Philippine government prosecutors charged a U.S. Marine with murder Monday in the killing of a transgender Filipina. The case has reignited tension between the military allies over custody of American military personnel suspected of committing crimes.
Prosecutor Emily de los Santos said there was "probable cause" that Marine Pfc. Joseph Scott Pemberton killed Jennifer Laude, whose former name was Jeffrey, in a motel room in Olongapo, northwest of Manila. Laude’s body was found on Oct. 11, and she had apparently been drowned in a toilet bowl.
"It's murder," de los Santos told reporters after filing the nonbailable charge against Pemberton, 19, before a regional court. "It was aggravated by treachery, abuse of superior strength and cruelty."
Among the evidence submitted by de los Santos and other prosecutors were statements by three of Pemberton's Marine colleagues. They went bar-hopping with him on Oct. 11 in Olongapo, a former liberty town, where sailors would go during their off hours, when the U.S. Navy was at the vast Subic naval base. Olongapo is now a bustling commercial and recreation hub.
Pemberton and some of his colleagues picked up women at a dance club and checked in separately at nearby motels. They returned to their ship after midnight. Witnesses saw Pemberton check in with Laude at a motel and leave shortly before her body was discovered, prosecutors said in their statement to the court.
Marine Lance Corp. Jairn Michael Rose, who went out with Pemberton that night, said that Pemberton confided back at their ship that he attacked the woman he was with by choking her after discovering, when she undressed, that she was transgender, according to the prosecutors.
"I think I killed a he/she," Pemberton was quoted as having told Rose.
Pemberton, a skilled boxer, allegedly said he choked Laude from behind with his arm "for a couple of minutes" until she stopped moving and then dragged her into the bathroom, according to the prosecutors.
The new details are likely to spark renewed condemnation by transgender advocacy groups, which have labeled the attack a hate crime.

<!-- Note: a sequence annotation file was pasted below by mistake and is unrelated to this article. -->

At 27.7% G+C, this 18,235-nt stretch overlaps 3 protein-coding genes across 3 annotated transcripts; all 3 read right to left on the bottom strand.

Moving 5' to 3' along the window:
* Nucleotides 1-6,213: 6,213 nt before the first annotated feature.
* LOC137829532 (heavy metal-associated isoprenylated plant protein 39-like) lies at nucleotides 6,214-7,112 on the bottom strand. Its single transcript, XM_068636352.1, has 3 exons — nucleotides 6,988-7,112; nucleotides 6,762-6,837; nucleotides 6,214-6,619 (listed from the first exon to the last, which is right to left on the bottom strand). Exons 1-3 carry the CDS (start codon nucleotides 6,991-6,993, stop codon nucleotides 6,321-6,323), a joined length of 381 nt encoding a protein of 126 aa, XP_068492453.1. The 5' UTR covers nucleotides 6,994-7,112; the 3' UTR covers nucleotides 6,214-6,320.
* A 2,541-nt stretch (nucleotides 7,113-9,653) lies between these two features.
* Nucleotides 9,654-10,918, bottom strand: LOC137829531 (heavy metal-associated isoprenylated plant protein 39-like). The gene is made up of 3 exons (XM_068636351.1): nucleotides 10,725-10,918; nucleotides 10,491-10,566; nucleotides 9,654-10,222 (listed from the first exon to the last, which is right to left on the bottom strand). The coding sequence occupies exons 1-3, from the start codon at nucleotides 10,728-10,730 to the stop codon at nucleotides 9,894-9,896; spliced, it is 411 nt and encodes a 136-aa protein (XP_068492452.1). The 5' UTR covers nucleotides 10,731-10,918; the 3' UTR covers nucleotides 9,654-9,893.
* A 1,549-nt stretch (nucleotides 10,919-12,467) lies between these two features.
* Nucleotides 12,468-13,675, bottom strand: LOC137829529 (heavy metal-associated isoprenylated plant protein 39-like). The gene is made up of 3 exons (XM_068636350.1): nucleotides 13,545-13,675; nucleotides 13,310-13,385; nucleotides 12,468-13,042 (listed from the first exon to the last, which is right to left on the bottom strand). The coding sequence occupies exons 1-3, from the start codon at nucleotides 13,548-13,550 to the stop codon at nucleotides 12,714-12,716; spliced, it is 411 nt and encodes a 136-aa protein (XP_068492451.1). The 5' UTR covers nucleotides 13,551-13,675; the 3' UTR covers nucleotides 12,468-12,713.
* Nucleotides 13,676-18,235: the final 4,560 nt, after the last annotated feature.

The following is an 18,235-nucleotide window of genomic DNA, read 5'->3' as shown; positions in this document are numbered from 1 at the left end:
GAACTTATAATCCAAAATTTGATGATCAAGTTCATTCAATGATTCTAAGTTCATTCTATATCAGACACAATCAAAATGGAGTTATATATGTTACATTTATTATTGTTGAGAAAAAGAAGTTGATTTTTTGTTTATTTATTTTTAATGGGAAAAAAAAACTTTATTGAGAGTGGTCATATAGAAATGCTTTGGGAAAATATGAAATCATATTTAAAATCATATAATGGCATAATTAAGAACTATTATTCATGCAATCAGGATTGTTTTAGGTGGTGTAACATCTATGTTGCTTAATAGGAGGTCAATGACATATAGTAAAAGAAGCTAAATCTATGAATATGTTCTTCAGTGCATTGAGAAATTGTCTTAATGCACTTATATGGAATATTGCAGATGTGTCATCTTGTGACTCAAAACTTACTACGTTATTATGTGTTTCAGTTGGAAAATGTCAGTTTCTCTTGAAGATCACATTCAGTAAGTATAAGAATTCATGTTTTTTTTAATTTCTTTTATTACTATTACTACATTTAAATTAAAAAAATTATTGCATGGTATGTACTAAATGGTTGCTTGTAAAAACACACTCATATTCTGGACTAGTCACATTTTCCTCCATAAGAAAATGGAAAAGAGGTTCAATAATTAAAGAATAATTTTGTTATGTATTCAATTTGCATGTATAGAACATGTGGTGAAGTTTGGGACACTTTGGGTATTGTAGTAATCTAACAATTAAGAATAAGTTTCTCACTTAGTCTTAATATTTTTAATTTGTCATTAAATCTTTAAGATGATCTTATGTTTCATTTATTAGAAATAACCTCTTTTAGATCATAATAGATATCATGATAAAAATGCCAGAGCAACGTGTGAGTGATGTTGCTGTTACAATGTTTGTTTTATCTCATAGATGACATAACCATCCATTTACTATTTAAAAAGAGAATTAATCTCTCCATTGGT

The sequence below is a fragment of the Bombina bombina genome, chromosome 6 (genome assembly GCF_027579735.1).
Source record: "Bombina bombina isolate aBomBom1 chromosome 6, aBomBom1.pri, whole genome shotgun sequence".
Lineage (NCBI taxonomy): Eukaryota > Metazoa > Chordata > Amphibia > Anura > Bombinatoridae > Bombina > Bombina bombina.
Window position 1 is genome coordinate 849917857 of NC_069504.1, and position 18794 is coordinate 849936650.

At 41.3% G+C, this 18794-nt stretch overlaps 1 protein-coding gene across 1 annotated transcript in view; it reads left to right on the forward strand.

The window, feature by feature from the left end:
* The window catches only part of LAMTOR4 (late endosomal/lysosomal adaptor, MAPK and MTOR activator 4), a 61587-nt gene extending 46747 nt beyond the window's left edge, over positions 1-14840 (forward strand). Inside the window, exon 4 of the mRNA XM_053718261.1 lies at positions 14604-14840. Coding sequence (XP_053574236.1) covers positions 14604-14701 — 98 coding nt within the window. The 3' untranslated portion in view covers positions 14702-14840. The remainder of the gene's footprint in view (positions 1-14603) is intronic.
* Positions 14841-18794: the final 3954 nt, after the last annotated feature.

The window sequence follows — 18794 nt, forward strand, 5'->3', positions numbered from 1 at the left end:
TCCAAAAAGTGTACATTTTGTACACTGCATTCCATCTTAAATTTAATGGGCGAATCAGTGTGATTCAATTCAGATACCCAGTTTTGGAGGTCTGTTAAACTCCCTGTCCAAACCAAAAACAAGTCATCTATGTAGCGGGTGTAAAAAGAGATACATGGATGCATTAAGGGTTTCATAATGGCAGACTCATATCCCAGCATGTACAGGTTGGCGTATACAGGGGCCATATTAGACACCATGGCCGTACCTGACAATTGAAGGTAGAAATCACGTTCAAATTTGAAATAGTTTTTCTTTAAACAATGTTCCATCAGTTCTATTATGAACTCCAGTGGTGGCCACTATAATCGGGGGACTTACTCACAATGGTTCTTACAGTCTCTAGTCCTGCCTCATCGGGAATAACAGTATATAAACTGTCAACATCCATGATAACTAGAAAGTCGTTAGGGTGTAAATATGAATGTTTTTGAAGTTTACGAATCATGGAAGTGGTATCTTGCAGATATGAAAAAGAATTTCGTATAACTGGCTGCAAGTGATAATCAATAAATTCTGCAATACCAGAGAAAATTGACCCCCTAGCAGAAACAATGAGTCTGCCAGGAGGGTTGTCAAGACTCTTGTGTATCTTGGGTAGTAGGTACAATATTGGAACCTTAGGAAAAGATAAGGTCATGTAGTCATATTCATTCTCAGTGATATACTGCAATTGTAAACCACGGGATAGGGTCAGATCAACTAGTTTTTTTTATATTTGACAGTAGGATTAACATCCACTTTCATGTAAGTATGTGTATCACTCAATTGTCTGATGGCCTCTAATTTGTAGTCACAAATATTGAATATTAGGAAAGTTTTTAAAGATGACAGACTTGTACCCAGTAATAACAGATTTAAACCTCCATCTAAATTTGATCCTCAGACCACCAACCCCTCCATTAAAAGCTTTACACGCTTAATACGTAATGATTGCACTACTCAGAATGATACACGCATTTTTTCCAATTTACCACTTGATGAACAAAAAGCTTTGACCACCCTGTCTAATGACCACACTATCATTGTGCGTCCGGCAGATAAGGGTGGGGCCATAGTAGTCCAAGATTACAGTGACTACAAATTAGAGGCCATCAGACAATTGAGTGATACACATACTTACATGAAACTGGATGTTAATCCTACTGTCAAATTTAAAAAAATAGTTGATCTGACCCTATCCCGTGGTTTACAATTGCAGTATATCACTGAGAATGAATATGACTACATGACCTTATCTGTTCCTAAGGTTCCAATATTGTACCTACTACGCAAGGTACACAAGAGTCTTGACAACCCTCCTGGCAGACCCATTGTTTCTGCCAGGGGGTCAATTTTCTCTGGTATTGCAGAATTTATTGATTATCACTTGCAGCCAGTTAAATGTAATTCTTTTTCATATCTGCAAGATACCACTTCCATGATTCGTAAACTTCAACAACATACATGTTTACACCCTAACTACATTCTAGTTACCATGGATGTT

The case has reignited a debate over custody of American military personnel accused of crimes. Washington agreed to move Pemberton from a U.S. warship to the Philippine military's main camp in metropolitan Manila, where he remains under U.S. custody with a ring of Filipino guards.
Pemberton, who has not been seen in public during the proceedings so far, will have to appear during court arraignment, de los Santos said. The prosecutor urged Laude's friends and family, who expressed doubts about whether the Marine was still in the country, to attend the arraignment to see him for the first time. Harry Roque, a lawyer for Laude's family, welcomed the prosecutors' ruling and angrily demanded that Pemberton be thrown into an ordinary jail.
The court in Olongapo handling the case is expected to issue an arrest warrant within the week as well as an order to put Pemberton in jail. "We look forward to the full cooperation of the U.S. government in ensuring that justice is secured," Foreign Ministry spokesman Charles Jose said in a statement.
The murder case has added pressure on the government of President Benigno Aquino III to renegotiate the U.S.-Philippine Visiting Forces Agreement, testing security ties as the two allies face growing tension in the South China Sea. The accord would strengthen Washington's bid to reassert its presence in Asia and help Manila deter what it calls China's aggressive moves to reinforce its claims in disputed territories.
Manila and Washington signed the enhanced defense cooperation pact in April, allowing U.S. forces a greater and sustained presence in the Philippines for maritime security and disaster and humanitarian operations.
A few anti-U.S. activists held a protest outside the court on Monday to denounce Manila's new pact with the United States, saying the U.S. is abusing Philippine hospitality.
Nine U.S. warships canceled port visits in October and November after Pemberton's arrest.